The Internet Was a Bad Idea

Let me be the first person to say: the Internet was a bad idea.

Remember when they called it “The Information Superhighway?” Just like actual super highways allowed our parents and grandparents to go from point A to point B faster and more directly than ever before, giving them access to more parts of the country in a fraction of the time, The Information Superhighway was supposed to do the same for knowledge.

Imagine, the experts prophesied, the entire world’s collective intellect a mouse click away! Anything you’d need to know accessible to anyone, anytime, anywhere. Truly infinite wisdom. The possibilities were mind-boggling.

cheezburger meme


Then people started actually using the Internet and information wasn’t exactly the first thing they clicked their mice on. Or the second thing. Or even the third. Mostly they clicked on cat pictures. Or porn. Or Willie Wonka memes.

Explore the deepest reaches of the ocean? Not now. I want to watch Gangnam Style again. MRIs of Alzheimer’s patients’ brains to further understand grandpa’s condition? Maybe later. I've got to check out Panda Cam.

The Internet will allow the world to stay connected, they promised, to share the human condition, united in one social universe. Or maybe we'll just tweet each other Instagrams of food.

Before the World Wide Web, if you wanted to show 600 friends, relatives, co-workers, or ex-classmates what you had for dinner, you’d have to: 1. snap the photo, 2. wait a couple days for Fotomat to develop the film, 3. get everyone in a room to show them the prints or 4. go door to door. Now it’s just point, click, share. (Bragging about your meal is a very First World thing to do.)

The Internet will open the lines of communication, they said, enabling billions freedom of expression! Or it'll just give trolls a place to spew their anonymous hatred. We always had crazy people, nut jobs with weird ideas. That’s okay. It’s America, that’s what makes this nation great. Everyone’s entitled to their own opinion. It’s why the bullhorn was invented, I’m pretty sure. Free speech! Damn the torpedoes! and all that.

Before the Internet, all the way back to say, 1992, they were solitary nuts. They muttered to themselves in their dingy apartments, out of everyone’s way. Maybe they’d say something in the lunchroom at work, have some sort of ranty outburst, a shouting match in line at McDonald’s. And that’d be it.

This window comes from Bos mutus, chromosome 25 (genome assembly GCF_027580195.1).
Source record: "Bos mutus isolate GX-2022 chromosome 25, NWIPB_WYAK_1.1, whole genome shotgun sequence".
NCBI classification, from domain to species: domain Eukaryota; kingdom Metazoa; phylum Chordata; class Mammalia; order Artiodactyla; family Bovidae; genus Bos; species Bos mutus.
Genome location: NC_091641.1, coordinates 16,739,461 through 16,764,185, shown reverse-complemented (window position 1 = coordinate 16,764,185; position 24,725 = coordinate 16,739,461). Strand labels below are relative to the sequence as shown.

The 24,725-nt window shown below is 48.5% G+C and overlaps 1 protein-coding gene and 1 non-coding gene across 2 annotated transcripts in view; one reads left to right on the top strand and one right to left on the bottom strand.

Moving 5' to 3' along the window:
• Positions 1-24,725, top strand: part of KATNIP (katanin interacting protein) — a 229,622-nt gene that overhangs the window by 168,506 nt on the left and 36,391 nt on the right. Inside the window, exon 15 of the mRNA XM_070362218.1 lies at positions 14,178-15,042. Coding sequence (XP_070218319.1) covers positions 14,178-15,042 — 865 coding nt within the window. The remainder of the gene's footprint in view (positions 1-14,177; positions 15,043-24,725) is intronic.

But the Internet gathers these nuts, like a giant, indiscriminating cyber squirrel, and stores them in one place for everyone to see. These nuts are all strung together like a big nut necklace, hanging around our country’s neck, choking the life out of us.

Left wing. Right wing. Mental hospital wing. Doesn’t matter, there’s strength in numbers. Suddenly any crackpot idea, any kooky theory, no matter how farfetched, has authority and gathers steam because a group says it’s so. More than ten people think it, so we must give it as much attention and weight as if millions did.

back to the future

The true future: Oct 21, 2015

And forget the truth. The truth is pretty much the last thing you should expect from the Internet--- whether its obviously Photo Shopped pictures of Obama pledging allegiance with his left hand or Marty McFly’s DeLorean displaying various dates as the future he went back to… Between the Nigerian Princes who can’t cash a check and the Canadian pharmacies that want to give you a boner, there’s not a lot of truth out there.

What promised to be educational and enlightening turned out to be just a way to sell us stuff, track our whereabouts, and waste what precious time we’ve got on earth. Oh, and to look at porn. Like so many other great inventions, the Internet was a great idea at first. Then it fell into the wrong hands… ours.


This has been “Something Else Entirely:” Off-topic observations posted on an irregular basis by a cranky old guy on his porch, waving his fist at the neighborhood kids...

“Your Uncle Walter's going on and on
‘bout everything he's seen and done.
The voice of 50 years experience,
he’s drunk, watching the television.”
— Ben Folds

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